Outwardly, what she said was, "Well... I am very glad you're here." She hugged him tightly to her for a few moments in silence, then couldn't stop herself from musing aloud, "Although it's humiliating, being so... dependent. Here I am, Remilia Scarlet, the Scarlet Devil, queen of the night... thrown into a hopeless mope by the brief absence of her particular gentleman. I faced decades of solitude, and now..." She sighed, shaking her head. "How the mighty have fallen," she said wryly.

"Back then, you had no alternative," Gryphon pointed out. "Now you do. There's no shame in that."

"I haven't the energy for a philosophical debate tonight, my love," said Remilia wearily. "Just hold me, if you please."

Gryphon kissed her again, on the forehead this time. "You may rely upon it, meine Geliebte," he murmured, but she was already asleep.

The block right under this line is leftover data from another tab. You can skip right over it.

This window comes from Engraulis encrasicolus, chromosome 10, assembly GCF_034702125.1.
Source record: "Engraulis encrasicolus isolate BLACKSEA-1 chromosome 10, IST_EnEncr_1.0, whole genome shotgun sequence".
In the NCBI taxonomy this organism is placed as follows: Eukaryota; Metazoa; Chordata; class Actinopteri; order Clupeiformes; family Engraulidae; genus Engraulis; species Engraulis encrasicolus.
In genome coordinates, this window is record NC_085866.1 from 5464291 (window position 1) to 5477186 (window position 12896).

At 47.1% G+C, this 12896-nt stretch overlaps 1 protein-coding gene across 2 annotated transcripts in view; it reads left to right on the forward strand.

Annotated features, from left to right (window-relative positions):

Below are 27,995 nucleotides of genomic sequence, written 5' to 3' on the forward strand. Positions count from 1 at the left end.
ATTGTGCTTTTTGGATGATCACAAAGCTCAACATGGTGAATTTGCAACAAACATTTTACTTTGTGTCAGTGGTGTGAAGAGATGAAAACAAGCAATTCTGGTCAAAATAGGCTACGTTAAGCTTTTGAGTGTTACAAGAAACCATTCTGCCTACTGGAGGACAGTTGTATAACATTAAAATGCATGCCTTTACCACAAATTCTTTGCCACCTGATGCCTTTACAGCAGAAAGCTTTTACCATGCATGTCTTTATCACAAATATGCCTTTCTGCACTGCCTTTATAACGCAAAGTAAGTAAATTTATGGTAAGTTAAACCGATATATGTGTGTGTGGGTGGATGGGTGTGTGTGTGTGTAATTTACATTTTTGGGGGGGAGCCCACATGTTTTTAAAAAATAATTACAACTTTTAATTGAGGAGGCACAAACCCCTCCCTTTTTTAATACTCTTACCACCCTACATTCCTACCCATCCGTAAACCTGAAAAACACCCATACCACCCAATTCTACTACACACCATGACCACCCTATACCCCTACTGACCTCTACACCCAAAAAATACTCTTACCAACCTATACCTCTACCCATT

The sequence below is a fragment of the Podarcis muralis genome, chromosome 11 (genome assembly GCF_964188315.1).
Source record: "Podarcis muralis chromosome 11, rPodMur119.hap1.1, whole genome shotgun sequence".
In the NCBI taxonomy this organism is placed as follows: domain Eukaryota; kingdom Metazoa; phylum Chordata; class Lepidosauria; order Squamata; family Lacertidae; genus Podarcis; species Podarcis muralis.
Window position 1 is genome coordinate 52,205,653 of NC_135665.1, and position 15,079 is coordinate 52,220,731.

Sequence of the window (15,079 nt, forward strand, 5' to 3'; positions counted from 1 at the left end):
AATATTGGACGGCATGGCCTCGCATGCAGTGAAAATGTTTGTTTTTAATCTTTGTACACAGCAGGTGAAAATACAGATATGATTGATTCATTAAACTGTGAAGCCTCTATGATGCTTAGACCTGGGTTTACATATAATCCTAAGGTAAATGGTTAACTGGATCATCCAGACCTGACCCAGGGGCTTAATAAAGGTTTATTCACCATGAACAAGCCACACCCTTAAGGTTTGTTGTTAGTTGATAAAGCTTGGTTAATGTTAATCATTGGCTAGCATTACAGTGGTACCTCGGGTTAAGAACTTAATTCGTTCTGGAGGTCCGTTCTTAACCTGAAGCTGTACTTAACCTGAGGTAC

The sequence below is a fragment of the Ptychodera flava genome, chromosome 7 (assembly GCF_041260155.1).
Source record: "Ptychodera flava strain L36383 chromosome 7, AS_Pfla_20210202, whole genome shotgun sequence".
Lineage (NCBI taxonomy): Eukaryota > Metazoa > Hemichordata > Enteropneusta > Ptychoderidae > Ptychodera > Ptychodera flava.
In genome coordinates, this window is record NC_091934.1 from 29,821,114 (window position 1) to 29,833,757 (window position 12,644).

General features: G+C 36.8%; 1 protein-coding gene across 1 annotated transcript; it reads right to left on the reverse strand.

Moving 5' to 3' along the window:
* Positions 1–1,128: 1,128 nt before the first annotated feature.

Don Bestor and His Orchestra feat. Neil Buckley and Florence Case
"Beloved"
Victor 24391-B (1933)

Eyrie Productions, Unlimited
Flying Yak Studios

and Bacon Comics Group
in association with
The International Police Organization
and Avalon Broadcasting System

presented

Undocumented Features Future Imperfect

Lensmen: The Brave and the Bold
Our Witches at War
special series

Gallian Gothic: A Romance in Wartime

Book 3: The Scarlet Devils Go to War, Act IV:
"Les Voyages d'une Diable (Sur la Route de la Vie)"

written and directed by
Benjamin D. Hutchins

with
The EPU Usual Suspects

episode title by
Geoff Depew

Based on characters from Tōhō Project
by Team Shanghai Alice

Bacon Comics chief
Derek Bacon

E P U (colour) 2021